It’s the refrain heard round the world every afternoon or early evening. Parents everywhere are asking, “How was school?” And their children are responding, “Fine,” much more concerned with procuring a snack and a good TV show than chatting about their day.
We, the parents, try to get creative. We switch it up. We phrase our questions in a way that doesn’t allow for a one-word, noncommittal answer. I occasionally like to ask my son, who has hated his weekly music class since the first week of kindergarten, “How annoying was music today?” He vents about the class for a few minutes and then usually wraps up with an anecdote about something silly or funny that happened in the class, so maybe it wasn’t too bad. My husband, on the other hand, usually opts for one of his two standbys: “Who did you sit with at lunch today?” or “Tell me something fun that happened.”
They do see through this, though. They know exactly what you’re doing and they’re going to play along less and less as they get older. But writer Joanna Goddard may have hit on the one question they really do want to answer—and might already be thinking about anyway. And, as a bonus, it could give you insight into their classroom and social dynamics.
That question is: “Who got in trouble today?”
My kids LOVE talking about this. It’s exciting! It’s dramatic! It leads to more stories! Often the answer is themselves for being silly (Anton calls himself a “jokemaster”) or their friends for funny reasons. It also opens the door to talking about empathy and feelings. The question isn’t something you’d want to ask all the time, of course, but when you’re desperate, it delivers.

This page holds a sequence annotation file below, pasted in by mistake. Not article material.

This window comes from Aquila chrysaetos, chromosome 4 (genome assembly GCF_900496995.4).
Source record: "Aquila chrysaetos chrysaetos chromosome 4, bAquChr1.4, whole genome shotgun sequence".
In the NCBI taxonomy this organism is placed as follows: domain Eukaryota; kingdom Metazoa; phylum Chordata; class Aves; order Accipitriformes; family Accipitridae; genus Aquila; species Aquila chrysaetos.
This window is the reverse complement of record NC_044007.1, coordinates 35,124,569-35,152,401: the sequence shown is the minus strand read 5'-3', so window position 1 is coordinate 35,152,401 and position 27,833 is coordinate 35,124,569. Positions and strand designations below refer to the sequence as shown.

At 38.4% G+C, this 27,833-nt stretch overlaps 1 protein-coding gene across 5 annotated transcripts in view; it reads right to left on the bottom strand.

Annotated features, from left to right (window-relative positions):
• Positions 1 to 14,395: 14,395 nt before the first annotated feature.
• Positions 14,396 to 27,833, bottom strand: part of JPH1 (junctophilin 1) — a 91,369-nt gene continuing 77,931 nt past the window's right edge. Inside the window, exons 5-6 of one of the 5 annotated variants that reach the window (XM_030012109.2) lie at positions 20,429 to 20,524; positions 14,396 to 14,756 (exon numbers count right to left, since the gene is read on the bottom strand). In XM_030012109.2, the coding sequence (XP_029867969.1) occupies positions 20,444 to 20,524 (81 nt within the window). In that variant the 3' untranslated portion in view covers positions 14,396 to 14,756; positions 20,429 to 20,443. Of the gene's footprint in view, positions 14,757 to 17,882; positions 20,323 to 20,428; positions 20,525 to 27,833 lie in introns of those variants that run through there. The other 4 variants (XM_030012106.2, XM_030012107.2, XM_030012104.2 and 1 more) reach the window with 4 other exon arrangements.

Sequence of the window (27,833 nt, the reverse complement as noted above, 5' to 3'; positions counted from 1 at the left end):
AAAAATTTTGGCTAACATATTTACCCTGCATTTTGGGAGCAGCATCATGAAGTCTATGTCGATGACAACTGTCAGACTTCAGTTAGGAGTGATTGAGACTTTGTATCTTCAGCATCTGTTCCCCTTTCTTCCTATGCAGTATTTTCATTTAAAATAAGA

She’s right. In fact, my son will often tell me this even without my prompting. Kids want to talk about who tattled on whom, who got caught with a stack of forbidden Pokémon cards, or even who should have gotten in trouble but somehow got away with being a little too physical at recess or using a few choice words at the lunch table.
They’re figuring out how to get along with each other, how to control all those impulses and how to deal with the little injustices of life.
One thing to be aware of, though, as some commenters on Goddard’s piece pointed out, is that some kids get labelled as the “bad kid” for reasons outside of their control. They may have a diagnosis or experienced trauma that your child is unaware of. If the answers you’re hearing go beyond silliness or always seem to centre around the same one or two kids, that can also be an opportunity to talk about empathy and how we never completely know what someone else is going through.
And you might even soften her question to something like, “Who was struggling today?,” which can make the conversation feel less gossipy and more caring while still tackling a topic they actually want to talk about.
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